Being one of the world's largest creative communities, Creativepool is in a unique position to understand how the creative industry is struggling in self-isolation for the Coronavirus lockdown.
We had the power to make a difference by asking about the impact of the lockdown on businesses, employees and freelancers across our community. We created two surveys and launched them last week – one for full-time employees and freelancers, one for agencies, marketers and business leaders. Both included a section for unemployed creatives.
This is one of a series of articles which will look at the impact of COVID-19 on the creative industries. This article will examine the effects of the lockdown on business productivity and team dynamics, and how these were influenced by remote working. Here is what we found out.
It emerged from our survey that 88.5% of creatives are currently working from home [Graph 1]. Most businesses in the industry are following their government’s instructions and have decided to stay home as a result.
The shift of the current economical landscape to homeworking has also caused serious consequences in terms of business productivity, and team dynamics have been affected in different ways, as we will see further below.
Only 4% are working as usual, still going to the office every day, while other responses suggest that there is less work and some teams are adopting shifts to go to the office in turns.
88.5% of creatives are working from home
Here are some comments from our respondents:
"Working from home just means more coordination required to make sure we're animating the correct shots and have all the assets required. We're still extremely busy, not sure if this is due to the fact that live action has completely stopped and animation has taken its place? Welsh government seem to be trying to fill the gaps of the UK government in terms of funding and grants, we've not received anything as of yet. As with all businesses its not the time right now it's in weeks or months that this will show up on cash flows and we'll see lots of businesses, agencies and studios folding no doubt."
Director, Production Agency, United Kingdom
"Over the years, we've fine-tuned our process, and regardless of our team being spread out across three different countries, we can do the work remotely because that's the way we're built. Our agency is financially stable and still fully operational. We will adapt, and hone in on silver lining here.
The COVID pandemic has actually shown me as an agency owner all the inefficiencies we had in place. We were able to step back and get a better understanding of our processes and how we can make them more efficient. Also, this global situation allowed us to identify and create new streams of revenue. Specifically for us, it gave us the ability to work on our own internal products which we have been planning to release for the creative community. We've also been consulting our current clients on adapting some of our processes to better help them manage their new work-from-home lifestyle. Together we will weather this storm."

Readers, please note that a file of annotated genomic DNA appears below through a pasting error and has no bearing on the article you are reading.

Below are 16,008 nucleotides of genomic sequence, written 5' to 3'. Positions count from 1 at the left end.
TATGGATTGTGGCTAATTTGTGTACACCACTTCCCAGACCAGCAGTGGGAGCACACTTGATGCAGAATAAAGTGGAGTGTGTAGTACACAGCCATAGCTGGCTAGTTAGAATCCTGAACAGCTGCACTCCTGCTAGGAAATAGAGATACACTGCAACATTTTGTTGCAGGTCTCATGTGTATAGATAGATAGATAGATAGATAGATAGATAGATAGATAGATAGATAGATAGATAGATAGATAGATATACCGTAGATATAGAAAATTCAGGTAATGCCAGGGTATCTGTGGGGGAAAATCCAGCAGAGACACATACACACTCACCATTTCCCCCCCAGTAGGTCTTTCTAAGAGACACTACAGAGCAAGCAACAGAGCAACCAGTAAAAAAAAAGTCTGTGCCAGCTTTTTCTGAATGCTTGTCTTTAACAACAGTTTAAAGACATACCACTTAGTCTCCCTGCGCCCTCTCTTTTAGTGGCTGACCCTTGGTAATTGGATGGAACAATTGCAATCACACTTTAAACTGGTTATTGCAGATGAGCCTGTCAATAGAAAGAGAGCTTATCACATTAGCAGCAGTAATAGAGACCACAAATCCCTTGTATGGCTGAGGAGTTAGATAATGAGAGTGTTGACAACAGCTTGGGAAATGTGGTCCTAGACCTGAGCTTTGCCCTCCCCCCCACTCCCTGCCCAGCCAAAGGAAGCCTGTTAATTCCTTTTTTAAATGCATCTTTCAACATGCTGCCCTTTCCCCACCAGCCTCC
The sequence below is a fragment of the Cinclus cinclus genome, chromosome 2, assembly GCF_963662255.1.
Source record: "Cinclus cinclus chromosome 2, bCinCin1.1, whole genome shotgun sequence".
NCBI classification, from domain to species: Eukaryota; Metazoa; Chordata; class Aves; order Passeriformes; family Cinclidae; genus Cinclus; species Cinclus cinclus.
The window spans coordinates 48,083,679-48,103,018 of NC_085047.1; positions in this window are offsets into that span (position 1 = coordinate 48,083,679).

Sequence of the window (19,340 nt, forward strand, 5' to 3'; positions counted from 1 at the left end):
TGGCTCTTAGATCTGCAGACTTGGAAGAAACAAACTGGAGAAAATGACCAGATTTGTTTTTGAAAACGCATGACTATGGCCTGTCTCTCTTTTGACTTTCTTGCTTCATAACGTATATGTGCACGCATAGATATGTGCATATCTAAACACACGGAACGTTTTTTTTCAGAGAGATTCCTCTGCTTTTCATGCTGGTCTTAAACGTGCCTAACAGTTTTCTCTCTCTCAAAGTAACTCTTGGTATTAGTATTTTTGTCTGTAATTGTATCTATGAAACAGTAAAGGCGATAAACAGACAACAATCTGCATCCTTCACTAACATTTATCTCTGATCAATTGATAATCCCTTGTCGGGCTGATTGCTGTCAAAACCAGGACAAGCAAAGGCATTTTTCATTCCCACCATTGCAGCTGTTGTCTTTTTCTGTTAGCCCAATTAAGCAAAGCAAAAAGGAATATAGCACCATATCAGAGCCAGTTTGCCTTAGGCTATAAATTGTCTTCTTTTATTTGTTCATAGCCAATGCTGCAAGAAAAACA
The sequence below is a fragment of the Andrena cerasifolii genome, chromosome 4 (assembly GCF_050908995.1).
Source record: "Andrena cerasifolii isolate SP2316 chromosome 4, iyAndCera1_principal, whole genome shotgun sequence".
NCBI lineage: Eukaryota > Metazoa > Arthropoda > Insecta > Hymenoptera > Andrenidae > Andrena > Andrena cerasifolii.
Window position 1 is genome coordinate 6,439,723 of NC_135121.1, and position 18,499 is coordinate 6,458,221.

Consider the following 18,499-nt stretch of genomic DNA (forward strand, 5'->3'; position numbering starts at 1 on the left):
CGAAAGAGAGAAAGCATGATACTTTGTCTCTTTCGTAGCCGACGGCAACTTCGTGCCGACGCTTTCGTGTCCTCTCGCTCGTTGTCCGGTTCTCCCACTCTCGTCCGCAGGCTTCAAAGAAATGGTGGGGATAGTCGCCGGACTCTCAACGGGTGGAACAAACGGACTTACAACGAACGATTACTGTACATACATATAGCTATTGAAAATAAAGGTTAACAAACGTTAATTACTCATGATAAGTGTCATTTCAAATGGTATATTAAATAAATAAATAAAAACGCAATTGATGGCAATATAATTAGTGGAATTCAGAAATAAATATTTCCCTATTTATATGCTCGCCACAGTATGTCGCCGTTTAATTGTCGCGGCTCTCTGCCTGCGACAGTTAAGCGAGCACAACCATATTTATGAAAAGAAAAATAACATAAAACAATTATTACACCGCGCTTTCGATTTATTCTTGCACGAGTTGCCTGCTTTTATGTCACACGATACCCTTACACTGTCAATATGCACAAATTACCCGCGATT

Founder & Creative Director, Branding Agency, United States
When we asked how each business is adapting to the lockdown [Graph 2], it was reassuring to learn that most of the industry has all of the original staff working from home (71.6%). 11.6% have furloughed some or most of their staff, and only 8.8% have ceased operations due to lack of work. It was sadly expected that these agencies would mostly be in the production and event industries, which have seen the most projects put on hold until further notice and have been therefore forced to cease operations.
Less than 1 in 10 organisations are still doing business as usual.
Because most of the industry has been shifting towards the domestic environment, not all projects are now viable as a result. 45.2% of the industry has experienced considerably less clients so far [Graph 3]. Overall, 65% of the industry has way less work than usual.
It is also safe to assume that most projects have been put on hold while we wait out the pandemic, which is already showing serious consequences on business productivity. 50.7% of the industry is moderately-to-considerably less productive due to the pandemic [Graph 4]. Only one in ten businesses are still as productive as they have always been.
65% of the industry has less clients
Little more than 1 in 10 businesses are still as productive as usual
Here are some comments from our respondents:
"We have strong ties with the Czech advertising industry, and the whole industry is waiting. We all have less jobs. We will see what that will be in a couple of months..."
Director, Commercial Illustration Agency, Czech Republic
"My company (35 people) has fired its CCO and 5 more people, and asked for a voluntary reduction of 30% of the salary (with no reduction of time) to everyone who earns more than the minimun legal salary. In a country in which it is allowed to make temporary reductions of salary by reducing temporarily working hours, the partners might be taking advantage of the situation."